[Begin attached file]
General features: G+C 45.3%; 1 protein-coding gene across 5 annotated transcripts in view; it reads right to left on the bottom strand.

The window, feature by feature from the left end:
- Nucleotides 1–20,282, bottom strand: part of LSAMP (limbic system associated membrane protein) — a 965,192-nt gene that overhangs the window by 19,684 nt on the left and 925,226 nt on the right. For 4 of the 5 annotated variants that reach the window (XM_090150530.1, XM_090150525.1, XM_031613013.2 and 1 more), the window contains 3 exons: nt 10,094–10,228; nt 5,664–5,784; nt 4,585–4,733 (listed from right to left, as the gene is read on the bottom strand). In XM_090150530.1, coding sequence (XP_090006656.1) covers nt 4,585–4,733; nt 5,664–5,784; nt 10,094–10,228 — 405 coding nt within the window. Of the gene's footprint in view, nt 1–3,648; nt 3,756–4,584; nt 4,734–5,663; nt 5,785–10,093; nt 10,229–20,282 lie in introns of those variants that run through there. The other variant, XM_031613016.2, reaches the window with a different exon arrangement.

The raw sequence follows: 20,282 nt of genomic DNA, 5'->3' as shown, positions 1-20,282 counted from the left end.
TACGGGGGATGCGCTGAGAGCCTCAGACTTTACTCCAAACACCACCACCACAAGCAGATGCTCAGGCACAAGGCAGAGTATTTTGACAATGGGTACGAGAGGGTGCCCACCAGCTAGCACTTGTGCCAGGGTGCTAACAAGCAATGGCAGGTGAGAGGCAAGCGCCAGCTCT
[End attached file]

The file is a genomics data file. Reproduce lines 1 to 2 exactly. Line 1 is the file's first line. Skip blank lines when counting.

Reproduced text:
General features: G+C 45.3%; 1 protein-coding gene across 5 annotated transcripts in view; it reads right to left on the bottom strand.

The window, feature by feature from the left end: